Wednesday, December 8, 2010

Freight Truck Drivers Hours Of Service Rules Relaxed

But Only for Scottish Hauliers
Shipping News Feature

UK – In a sensible move the Department for Transport has agreed to relax the enforcement of the standard EU drivers’ hours and working-time rules for those operators suffering supply chain problems caused by the recent heavy snowfalls and extreme weather conditions. The exceptions to the usual rules will only apply to journeys within Scotland however and will last until midnight on the 11th December when the situation will be reviewed. With some freight delivery drivers trapped in their cabs for twelve or more hours on several main highways the suspension of the hours of service rules will be welcome.

Freight Transport Association (FTA) members, of which there are over 1,000 in Scotland, reported particularly treacherous conditions on the M8, and little evidence of gritting on both the M73 and A80. Due to deliveries taking twice as long in many cases, trucks have been unable to return to their depots. Further problems have been encountered in the heating fuels sector; FTA members have reported delays of up to 12 hours on the roads between Dundee and Grangemouth fuel terminal.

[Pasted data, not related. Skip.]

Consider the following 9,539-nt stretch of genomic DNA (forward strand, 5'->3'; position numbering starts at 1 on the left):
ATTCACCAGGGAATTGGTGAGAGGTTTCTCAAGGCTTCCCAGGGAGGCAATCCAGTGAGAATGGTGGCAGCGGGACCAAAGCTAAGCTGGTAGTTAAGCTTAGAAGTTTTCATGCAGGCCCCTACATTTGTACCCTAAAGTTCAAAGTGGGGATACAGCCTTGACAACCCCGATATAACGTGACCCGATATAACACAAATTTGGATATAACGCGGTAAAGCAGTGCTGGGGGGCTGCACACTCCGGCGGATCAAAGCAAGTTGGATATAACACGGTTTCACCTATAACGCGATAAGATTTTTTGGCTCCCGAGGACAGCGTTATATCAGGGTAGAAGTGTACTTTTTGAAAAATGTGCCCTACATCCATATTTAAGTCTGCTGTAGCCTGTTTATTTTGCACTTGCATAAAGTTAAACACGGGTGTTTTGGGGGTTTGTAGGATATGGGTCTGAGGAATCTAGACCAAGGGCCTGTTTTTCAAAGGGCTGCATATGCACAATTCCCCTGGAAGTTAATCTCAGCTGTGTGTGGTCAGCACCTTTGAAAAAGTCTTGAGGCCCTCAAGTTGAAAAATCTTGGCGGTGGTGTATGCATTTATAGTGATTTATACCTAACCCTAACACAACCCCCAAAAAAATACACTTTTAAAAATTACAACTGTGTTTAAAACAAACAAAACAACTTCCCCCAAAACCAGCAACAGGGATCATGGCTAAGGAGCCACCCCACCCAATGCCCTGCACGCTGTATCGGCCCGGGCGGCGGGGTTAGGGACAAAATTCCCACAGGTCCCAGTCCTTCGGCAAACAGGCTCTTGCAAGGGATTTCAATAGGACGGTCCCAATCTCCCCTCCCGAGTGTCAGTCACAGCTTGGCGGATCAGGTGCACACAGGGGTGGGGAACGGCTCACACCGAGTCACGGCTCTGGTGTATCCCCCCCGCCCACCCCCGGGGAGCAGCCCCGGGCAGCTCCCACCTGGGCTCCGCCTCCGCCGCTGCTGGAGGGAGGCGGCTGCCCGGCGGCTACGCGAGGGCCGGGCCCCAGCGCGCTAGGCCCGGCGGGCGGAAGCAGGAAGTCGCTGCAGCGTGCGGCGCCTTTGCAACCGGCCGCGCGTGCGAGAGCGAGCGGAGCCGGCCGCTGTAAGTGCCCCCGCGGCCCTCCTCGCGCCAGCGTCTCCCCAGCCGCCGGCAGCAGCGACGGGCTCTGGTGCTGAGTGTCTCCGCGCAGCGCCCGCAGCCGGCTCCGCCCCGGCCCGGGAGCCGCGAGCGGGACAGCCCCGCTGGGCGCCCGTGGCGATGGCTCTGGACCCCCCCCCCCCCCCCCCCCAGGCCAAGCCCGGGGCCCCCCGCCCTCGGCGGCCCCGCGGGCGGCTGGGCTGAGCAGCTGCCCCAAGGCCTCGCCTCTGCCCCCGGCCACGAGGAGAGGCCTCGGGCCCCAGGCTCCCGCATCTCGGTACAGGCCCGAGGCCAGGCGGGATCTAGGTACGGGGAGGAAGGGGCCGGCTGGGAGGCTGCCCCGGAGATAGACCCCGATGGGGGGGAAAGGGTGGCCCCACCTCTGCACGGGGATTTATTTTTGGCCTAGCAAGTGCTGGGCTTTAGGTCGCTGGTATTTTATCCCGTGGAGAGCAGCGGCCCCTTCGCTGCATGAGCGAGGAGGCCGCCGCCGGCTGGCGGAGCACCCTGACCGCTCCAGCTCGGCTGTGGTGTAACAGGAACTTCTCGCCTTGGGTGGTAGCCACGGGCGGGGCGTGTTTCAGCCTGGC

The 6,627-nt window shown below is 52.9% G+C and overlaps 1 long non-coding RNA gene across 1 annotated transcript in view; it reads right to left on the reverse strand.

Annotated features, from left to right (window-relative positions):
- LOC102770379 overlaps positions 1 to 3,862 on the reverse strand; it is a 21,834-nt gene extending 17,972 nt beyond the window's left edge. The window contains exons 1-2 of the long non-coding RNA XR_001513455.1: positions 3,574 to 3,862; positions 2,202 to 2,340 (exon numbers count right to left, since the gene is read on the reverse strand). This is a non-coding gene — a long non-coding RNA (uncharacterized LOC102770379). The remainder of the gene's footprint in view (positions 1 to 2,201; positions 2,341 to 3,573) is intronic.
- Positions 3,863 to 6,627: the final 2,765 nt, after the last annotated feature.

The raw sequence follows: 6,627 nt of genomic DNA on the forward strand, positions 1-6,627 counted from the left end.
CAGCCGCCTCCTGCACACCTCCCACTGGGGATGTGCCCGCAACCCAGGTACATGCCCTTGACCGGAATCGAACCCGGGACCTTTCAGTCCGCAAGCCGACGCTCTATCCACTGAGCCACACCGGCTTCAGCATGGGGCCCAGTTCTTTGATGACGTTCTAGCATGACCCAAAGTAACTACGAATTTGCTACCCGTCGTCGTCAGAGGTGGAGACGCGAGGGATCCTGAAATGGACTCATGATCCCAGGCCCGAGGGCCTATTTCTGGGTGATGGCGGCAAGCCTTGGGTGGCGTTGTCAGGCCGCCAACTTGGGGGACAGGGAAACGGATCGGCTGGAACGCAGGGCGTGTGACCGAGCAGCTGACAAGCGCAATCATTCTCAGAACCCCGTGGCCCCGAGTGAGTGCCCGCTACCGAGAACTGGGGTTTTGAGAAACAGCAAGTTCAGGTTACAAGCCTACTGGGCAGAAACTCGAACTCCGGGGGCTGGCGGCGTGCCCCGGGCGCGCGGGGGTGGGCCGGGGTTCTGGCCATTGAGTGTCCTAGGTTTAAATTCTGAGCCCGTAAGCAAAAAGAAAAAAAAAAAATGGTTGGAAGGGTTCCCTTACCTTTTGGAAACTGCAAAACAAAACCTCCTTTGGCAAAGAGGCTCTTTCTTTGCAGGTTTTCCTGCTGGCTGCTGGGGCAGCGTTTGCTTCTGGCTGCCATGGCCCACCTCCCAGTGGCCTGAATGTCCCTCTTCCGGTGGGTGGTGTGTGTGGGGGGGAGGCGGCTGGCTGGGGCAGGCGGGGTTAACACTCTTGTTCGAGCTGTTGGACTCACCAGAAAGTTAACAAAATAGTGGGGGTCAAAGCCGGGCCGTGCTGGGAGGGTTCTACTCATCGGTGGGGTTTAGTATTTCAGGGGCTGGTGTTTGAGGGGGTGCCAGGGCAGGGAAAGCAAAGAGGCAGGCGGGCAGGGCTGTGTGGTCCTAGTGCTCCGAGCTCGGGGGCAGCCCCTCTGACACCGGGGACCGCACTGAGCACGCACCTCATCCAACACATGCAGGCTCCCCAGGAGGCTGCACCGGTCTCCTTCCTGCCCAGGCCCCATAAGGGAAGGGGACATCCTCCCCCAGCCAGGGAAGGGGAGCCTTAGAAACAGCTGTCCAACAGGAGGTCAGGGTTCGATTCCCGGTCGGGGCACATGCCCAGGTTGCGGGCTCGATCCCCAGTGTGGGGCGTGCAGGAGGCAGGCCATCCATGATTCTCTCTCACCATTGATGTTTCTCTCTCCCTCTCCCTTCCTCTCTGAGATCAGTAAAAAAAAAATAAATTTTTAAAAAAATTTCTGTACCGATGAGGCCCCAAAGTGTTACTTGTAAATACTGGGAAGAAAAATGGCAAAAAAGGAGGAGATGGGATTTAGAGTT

Chris MacRae, Head of Policy for Scotland, said:

"We are pleased that the Department for Transport - who retain control over this matter – heeded our advice to extend the current GB-wide relaxation of drivers' hours rules for Scotland because the problems are much more deep seated here than in other parts of GB. Hauliers delivering essential products, like heating fuels and animal feed, have described some roads as ‘appalling’ with gridlock causing massive delays within the central belt. Clearly, it makes sense to provide more legal leeway on drivers' hours.

“With reports that some hauliers are unable to collect or return containers, including news that all major whisky suppliers are closed, the economy is taking quite a hit. What the snow fall has writ large is that without lorry drivers, Scotland’s export-led economy simply wouldn’t exist, and in these incredibly tough driving conditions their skill, professionalism and ‘can do’ attitude will prove invaluable to businesses, residents and consumers alike.”